• (3/5)
    Suzannah Dunn has opened a new world into Katherine Howards interesting life. I found the book to be a pleasure to read and certainly knowing how her life ends, the story line kept me wanting to read more. My only particulars about the piece is that i do wish it was more from Katherine's viewpoint that Cat's. I enjoyed Cat as a character, but i would have found it more interesting from Katherine. I also wanted to more of a love story between Cat and Francis, or more of an inside look. I guess its the romantic in me that wanted more, because I think readers would have more of an emotional attachment to both of them, especially with Francis in the end. OVERALL, I enjoyed this piece and believed it to be very well written. I was impressed with the prose, which I honestly have never sat and thought of but I wanted to take the review seriously as I read! Dunn did a great job at transitioning the time frames, when at first I didn't think I would like it. But she did a great job!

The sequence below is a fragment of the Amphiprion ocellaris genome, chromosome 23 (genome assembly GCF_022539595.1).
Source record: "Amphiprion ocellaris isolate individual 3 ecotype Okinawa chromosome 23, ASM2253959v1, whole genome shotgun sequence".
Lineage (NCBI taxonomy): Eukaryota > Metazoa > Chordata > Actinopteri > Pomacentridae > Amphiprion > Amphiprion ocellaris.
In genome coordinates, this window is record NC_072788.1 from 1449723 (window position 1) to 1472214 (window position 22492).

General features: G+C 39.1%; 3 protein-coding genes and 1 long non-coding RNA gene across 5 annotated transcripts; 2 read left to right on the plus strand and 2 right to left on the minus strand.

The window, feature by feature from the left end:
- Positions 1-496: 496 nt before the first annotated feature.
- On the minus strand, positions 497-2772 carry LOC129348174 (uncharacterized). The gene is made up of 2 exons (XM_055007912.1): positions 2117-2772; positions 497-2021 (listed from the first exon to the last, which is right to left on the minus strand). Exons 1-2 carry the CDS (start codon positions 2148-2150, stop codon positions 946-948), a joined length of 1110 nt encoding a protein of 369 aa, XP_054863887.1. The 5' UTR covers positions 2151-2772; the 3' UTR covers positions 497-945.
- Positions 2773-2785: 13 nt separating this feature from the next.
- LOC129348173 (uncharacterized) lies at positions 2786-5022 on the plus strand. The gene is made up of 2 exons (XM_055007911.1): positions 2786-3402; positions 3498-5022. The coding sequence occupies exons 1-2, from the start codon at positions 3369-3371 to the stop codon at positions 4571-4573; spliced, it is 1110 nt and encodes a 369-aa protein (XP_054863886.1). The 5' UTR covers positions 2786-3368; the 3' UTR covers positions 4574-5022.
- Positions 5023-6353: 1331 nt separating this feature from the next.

• (1/5)